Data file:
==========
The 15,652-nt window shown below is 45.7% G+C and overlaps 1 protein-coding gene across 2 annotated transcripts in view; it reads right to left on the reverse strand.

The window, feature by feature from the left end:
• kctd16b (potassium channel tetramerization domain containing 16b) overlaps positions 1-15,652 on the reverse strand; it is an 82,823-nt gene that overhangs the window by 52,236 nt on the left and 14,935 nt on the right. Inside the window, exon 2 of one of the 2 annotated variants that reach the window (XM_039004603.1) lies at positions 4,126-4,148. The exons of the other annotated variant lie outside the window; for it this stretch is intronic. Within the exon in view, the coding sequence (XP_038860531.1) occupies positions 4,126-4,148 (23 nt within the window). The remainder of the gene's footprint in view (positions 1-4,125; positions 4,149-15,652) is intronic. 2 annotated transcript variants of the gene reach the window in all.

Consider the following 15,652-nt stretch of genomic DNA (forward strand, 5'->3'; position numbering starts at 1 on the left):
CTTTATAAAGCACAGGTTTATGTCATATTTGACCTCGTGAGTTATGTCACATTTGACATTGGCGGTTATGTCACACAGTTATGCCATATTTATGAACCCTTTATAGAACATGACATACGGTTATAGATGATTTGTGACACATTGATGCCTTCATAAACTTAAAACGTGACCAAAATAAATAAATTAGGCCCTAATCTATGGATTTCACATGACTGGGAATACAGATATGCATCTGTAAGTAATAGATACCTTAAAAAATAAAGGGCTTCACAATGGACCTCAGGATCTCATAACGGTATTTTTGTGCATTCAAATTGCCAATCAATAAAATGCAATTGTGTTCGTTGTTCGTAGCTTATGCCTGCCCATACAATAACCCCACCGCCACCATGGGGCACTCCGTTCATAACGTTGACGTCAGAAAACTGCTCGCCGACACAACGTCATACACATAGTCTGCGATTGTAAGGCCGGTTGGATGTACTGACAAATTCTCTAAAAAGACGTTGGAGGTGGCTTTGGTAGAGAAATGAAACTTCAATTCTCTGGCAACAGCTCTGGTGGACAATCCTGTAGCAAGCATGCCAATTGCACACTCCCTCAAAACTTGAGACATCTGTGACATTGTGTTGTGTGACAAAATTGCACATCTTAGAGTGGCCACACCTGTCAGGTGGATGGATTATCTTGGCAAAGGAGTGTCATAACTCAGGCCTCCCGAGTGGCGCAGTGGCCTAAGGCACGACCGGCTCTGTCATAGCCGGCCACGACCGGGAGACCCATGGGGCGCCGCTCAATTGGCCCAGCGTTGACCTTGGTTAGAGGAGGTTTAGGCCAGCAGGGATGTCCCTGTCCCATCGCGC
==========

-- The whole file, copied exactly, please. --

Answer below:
The 15,652-nt window shown below is 45.7% G+C and overlaps 1 protein-coding gene across 2 annotated transcripts in view; it reads right to left on the reverse strand.

The window, feature by feature from the left end:
• kctd16b (potassium channel tetramerization domain containing 16b) overlaps positions 1-15,652 on the reverse strand; it is an 82,823-nt gene that overhangs the window by 52,236 nt on the left and 14,935 nt on the right. Inside the window, exon 2 of one of the 2 annotated variants that reach the window (XM_039004603.1) lies at positions 4,126-4,148. The exons of the other annotated variant lie outside the window; for it this stretch is intronic. Within the exon in view, the coding sequence (XP_038860531.1) occupies positions 4,126-4,148 (23 nt within the window). The remainder of the gene's footprint in view (positions 1-4,125; positions 4,149-15,652) is intronic. 2 annotated transcript variants of the gene reach the window in all.

Consider the following 15,652-nt stretch of genomic DNA (forward strand, 5'->3'; position numbering starts at 1 on the left):
CTTTATAAAGCACAGGTTTATGTCATATTTGACCTCGTGAGTTATGTCACATTTGACATTGGCGGTTATGTCACACAGTTATGCCATATTTATGAACCCTTTATAGAACATGACATACGGTTATAGATGATTTGTGACACATTGATGCCTTCATAAACTTAAAACGTGACCAAAATAAATAAATTAGGCCCTAATCTATGGATTTCACATGACTGGGAATACAGATATGCATCTGTAAGTAATAGATACCTTAAAAAATAAAGGGCTTCACAATGGACCTCAGGATCTCATAACGGTATTTTTGTGCATTCAAATTGCCAATCAATAAAATGCAATTGTGTTCGTTGTTCGTAGCTTATGCCTGCCCATACAATAACCCCACCGCCACCATGGGGCACTCCGTTCATAACGTTGACGTCAGAAAACTGCTCGCCGACACAACGTCATACACATAGTCTGCGATTGTAAGGCCGGTTGGATGTACTGACAAATTCTCTAAAAAGACGTTGGAGGTGGCTTTGGTAGAGAAATGAAACTTCAATTCTCTGGCAACAGCTCTGGTGGACAATCCTGTAGCAAGCATGCCAATTGCACACTCCCTCAAAACTTGAGACATCTGTGACATTGTGTTGTGTGACAAAATTGCACATCTTAGAGTGGCCACACCTGTCAGGTGGATGGATTATCTTGGCAAAGGAGTGTCATAACTCAGGCCTCCCGAGTGGCGCAGTGGCCTAAGGCACGACCGGCTCTGTCATAGCCGGCCACGACCGGGAGACCCATGGGGCGCCGCTCAATTGGCCCAGCGTTGACCTTGGTTAGAGGAGGTTTAGGCCAGCAGGGATGTCCCTGTCCCATCGCGC